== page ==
21 April 2005
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10 July 2013
4 March 2014
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21 February 2014
Were all painfully aware thatthegenocide in Rwanda should never have happened.Neither the Security Council, the UN Secretariat, governments in general, nor the international media paid enough attention to the gathering signs of disaster. At least 800,000 men, women and children were abandoned to the most brutal of deaths, as neighbour killed neighbour. The international community failed Rwanda. That must leave us all and me personally with an abiding sense of bitter regret and sorrow.
This stark condemnation was delivered in a speech by UN Secretary General Kofi Annan in Rwanda on 7 April this year, marking 10 years since the beginning of the swiftest genocide in modern history.
Genocide the background
On the evening of 6 April 1994, a plane carrying presidents Juvenal Habyarimana of Rwanda and Cyprien Ntaryamira of Burundi was shot down over the Rwandan capital Kigali as they were returning from a summit of regional leaders in Tanzania. Both men, along with their senior aides and the French crew, were killed in the attack.
Following the death of the Rwandan president, the Presidential Guard was immediately deployed on the streets of Kigali to set up roadblocks. These elite forces, along with the Hutu-dominated ruling partys youth militias, then set in motion a campaign to find and attack moderate members of the Rwandan opposition as well as Tutsi civilians.
As Lieutenant General Dallaire, the United Nations Assistance Mission for Rwanda (Unamir) commander in Rwanda, recalls: In just a few hours, the Presidential Guard had conducted an obviously well-organised and well-executed plan. By noon on 7 April, the moderate political leadership of Rwanda was dead or in hiding, and the potential for a future moderate government utterly lost.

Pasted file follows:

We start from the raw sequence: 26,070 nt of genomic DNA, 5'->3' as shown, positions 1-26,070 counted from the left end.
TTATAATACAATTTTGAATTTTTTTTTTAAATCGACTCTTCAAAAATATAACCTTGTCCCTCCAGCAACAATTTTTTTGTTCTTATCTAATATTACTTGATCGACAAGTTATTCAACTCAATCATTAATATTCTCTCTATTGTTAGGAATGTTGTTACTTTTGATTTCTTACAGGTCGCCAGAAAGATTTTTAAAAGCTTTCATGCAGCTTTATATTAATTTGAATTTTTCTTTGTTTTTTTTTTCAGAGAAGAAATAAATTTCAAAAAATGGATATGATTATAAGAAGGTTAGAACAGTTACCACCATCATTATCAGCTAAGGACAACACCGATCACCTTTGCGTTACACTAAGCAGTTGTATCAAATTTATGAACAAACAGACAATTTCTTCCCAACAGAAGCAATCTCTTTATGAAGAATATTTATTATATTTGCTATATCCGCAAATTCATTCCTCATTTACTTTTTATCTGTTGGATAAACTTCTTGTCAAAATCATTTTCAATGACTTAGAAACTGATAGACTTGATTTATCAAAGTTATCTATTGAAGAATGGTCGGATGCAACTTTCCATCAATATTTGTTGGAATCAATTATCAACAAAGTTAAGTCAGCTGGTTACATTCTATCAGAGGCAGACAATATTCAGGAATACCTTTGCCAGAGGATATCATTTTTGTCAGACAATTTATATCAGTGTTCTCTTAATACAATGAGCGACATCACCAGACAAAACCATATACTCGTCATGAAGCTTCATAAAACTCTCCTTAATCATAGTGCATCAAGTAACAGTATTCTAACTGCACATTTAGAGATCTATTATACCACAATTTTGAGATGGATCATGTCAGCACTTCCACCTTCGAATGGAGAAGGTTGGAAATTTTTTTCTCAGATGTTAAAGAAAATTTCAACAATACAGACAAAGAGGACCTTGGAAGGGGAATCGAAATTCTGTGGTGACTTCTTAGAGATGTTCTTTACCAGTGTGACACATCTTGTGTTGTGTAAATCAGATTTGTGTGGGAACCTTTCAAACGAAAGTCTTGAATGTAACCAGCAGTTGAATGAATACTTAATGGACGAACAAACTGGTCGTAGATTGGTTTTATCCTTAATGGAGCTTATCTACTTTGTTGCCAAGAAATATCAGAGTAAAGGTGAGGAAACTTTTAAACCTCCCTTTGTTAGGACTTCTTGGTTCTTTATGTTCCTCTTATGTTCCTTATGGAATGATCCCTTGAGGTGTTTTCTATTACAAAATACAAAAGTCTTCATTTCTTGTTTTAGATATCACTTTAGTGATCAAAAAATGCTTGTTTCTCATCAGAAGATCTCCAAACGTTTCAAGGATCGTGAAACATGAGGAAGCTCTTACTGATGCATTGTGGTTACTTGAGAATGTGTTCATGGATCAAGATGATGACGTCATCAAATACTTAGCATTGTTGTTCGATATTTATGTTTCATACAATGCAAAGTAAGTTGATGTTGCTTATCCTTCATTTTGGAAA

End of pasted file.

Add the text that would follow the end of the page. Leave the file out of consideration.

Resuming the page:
Prior to the genocide, the Tutsi ethnic group made up approximately 15 per cent of Rwandas population, but, despite being in the minority, they were given control of the country by Belgian colonial authorities. Following independence in 1962, the Hutu-dominated Rwanda and a violent struggle for power between the two ethnic groups ensued, reaching its climax in 1994. Fighting between the armed forces of the mainly Hutu government of Rwanda and the Tutsi-led Rwandese Patriotic Front (RPF) first broke out in October 1990 across the border between Rwanda and its northern neighbour Uganda. A number of ceasefire agreements followed, including one negotiated at Arusha, a town in northern Tanzania, later chosen for its symbolism as the headquarters of the International Criminal Tribunal for Rwanda (ICTR). It was here that an agreement between the Rwandan Government Forces (RGF) and the RPF, known as the Arusha Accords, was signed to end the bloodshed and to create a transitional government.
Following the Arusha Accords, the UN Security Council approved (with reference to Resolution 872/1993, an international force under Chapter VI of the UN Charter) Unamir. Force was deployed on 1 November 2003 to help implement the agreement to form a transitional government.
Although Unamir made many attempts to facilitate the formation of a transitional government, this objective was never completed. Further attempts by Unamir to arrange a ceasefire were also unsuccessful, and following the withdrawal of some of its contingents Unamir was reduced to a skeleton force by Resolution 912/1994.
Although Unamir did manage to protect thousands of Rwandese sheltering at sites under its control, it had neither the mandate nor the capability to prevent the genocide. Unamirs mission was later complemented by Operation Turquoise, a French-led multinational humanitarian force operating under Chapter VII of the UN Charter, which created humanitarian protection zones in southwestern Rwanda.